New data from the US Department of Agriculture (USDA) shows that both roasted and unroasted almonds provide fewer calories than thought—and that the number of calories is largely dependent on form1. The study, conducted by scientists from USDA’s Agricultural Research Service (ARS) and jointly funded by Almond Board of California and USDA ARS, shows that compared to the number of calories listed on nutrition labels, participants actually absorbed 25% fewer calories from whole unroasted almonds and 19% fewer calories from whole roasted almonds.
David Baer, PhD, and his team from USDA’s Agricultural Research Service (ARS) conducted a controlled human clinical trial using a new method to measure the calories absorbed from almonds, taking bioavailability into account. The new method allowed the researchers to determine the number of calories actually digested and absorbed from almonds.
Traditionally, calories are determined using what are known as the Atwater factors, which assign an estimated number of calories per gram of fat, protein and carbohydrate in a food. “We expanded upon the Atwater method in our study, so we could tease out the caloric value of a single target food,” explains Janet Novotny, PhD, a physiologist and mathematician with the research team. “Then using the study participants’ energy intake and energy output, we were able to measure the number of calories actually digested and absorbed from a single food – in this case, almonds.”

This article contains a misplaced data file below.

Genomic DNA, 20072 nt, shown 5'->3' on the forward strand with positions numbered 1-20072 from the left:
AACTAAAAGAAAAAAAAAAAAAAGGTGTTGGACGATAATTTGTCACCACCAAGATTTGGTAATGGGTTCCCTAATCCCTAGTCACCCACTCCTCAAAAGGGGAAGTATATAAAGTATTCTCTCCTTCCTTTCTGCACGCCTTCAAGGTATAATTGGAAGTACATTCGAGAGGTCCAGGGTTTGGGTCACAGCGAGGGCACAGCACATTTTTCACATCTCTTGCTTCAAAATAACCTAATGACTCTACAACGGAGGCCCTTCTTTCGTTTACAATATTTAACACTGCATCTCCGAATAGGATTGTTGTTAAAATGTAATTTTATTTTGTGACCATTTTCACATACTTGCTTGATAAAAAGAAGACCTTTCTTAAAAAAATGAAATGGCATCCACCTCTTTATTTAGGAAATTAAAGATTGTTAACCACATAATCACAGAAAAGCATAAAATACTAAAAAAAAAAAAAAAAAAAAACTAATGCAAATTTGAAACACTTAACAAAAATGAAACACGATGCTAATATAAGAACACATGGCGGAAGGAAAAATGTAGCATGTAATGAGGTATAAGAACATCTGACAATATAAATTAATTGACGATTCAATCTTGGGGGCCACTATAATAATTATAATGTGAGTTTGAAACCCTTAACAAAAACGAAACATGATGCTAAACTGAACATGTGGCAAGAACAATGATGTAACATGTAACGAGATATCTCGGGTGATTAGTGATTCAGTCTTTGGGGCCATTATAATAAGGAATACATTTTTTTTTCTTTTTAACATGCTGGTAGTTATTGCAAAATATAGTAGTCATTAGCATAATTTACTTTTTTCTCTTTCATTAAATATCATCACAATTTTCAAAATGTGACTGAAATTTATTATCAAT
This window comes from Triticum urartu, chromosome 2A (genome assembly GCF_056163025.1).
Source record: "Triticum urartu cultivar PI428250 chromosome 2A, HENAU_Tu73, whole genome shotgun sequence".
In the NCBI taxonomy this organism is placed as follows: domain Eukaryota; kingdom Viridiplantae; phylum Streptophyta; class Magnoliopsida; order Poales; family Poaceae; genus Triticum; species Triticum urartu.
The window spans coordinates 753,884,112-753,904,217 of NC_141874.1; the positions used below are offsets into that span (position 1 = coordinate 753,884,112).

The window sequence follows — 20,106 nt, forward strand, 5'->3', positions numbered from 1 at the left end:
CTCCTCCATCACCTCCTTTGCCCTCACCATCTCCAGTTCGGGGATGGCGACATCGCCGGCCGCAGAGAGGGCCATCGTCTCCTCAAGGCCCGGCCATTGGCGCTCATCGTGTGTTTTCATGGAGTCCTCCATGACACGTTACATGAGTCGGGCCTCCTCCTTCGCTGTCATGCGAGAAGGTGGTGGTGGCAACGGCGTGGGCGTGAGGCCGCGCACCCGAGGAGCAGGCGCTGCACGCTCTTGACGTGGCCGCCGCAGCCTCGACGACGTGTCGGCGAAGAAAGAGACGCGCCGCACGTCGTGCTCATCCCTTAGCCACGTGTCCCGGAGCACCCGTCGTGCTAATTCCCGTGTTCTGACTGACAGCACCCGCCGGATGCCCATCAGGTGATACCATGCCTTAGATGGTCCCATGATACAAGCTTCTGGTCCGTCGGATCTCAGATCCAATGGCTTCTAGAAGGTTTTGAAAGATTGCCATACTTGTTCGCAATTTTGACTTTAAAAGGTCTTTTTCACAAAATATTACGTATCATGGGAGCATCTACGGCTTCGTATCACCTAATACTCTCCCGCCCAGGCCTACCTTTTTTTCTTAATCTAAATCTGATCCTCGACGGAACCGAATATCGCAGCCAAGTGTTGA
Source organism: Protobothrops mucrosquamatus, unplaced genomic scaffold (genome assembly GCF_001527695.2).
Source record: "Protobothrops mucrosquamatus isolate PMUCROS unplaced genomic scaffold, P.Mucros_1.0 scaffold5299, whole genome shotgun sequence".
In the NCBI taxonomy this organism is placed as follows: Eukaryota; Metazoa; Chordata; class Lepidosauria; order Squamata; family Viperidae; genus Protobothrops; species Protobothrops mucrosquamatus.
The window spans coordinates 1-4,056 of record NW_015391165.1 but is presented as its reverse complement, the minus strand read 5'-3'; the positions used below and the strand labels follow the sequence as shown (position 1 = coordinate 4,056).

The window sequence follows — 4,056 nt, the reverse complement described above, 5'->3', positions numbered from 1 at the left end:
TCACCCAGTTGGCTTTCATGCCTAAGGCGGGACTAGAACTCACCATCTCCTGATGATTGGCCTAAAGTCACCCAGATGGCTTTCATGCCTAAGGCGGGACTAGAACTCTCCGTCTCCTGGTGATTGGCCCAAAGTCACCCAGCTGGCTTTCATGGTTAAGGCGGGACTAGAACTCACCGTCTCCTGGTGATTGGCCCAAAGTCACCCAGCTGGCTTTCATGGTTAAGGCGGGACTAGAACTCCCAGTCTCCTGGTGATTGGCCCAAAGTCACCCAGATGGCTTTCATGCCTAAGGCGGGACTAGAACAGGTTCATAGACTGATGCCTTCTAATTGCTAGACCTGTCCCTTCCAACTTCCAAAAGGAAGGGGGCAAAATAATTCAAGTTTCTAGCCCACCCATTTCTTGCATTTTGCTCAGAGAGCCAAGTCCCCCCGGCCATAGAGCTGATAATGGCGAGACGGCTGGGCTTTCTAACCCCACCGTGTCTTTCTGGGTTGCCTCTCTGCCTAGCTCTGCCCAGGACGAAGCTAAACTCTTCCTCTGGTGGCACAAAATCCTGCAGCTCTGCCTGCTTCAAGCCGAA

In 2012, the researchers conducted their first study using whole roasted almonds, which showed that the almonds provided fewer calories than thought. This time, the research team broadened their investigation to examine the calorie availability of additional almond forms, and also replicated the measurement of calories absorbed from whole roasted almonds. The researchers found that whole unroasted almonds provided 25% fewer calories than expected, while whole roasted almonds provided 19% fewer calories. Chopped roasted almonds provided 17% fewer calories, though the difference between the calories absorbed from chopped and whole roasted almonds was not statistically different. Measured calories in almond butter did not differ from calories estimated using Atwater factors.
Why the discrepancy between the two methods of determining calories? The Atwater method of calculating calories may overstate the calories from almonds because it simply doesn’t account for the fact that not all calories from almonds are available to the body. The chewing process does not completely break down almond cell walls, and almonds are therefore not completely absorbed during digestion.
And why the calorie difference between almond forms? Much of this finding has to do with particle size after chewing and digestion. The larger the particle size, after chewing for example, the less the almond is able to be broken down by digestive enzymes and more of the almond is excreted, so fewer calories are absorbed. The reverse is also true: the smaller the particle size, the more almond cells are exposed to digestive enzymes and the more calories are absorbed. In addition to chewing and digestion, mechanical processes, such as chopping, grinding and roasting almonds can also impact particle size.
According to David Baer, PhD, “Calories are created equal but their availability from foods is not equal. These new findings confirm that we actually get fewer calories than we thought from almonds, whether they are whole or chopped, roasted or unroasted, and the amount of calories absorbed is mostly dependent on the form of almonds consumed.”
Further research is needed to better understand the results of this study and how this method of measuring calories could potentially affect the calorie count of other foods.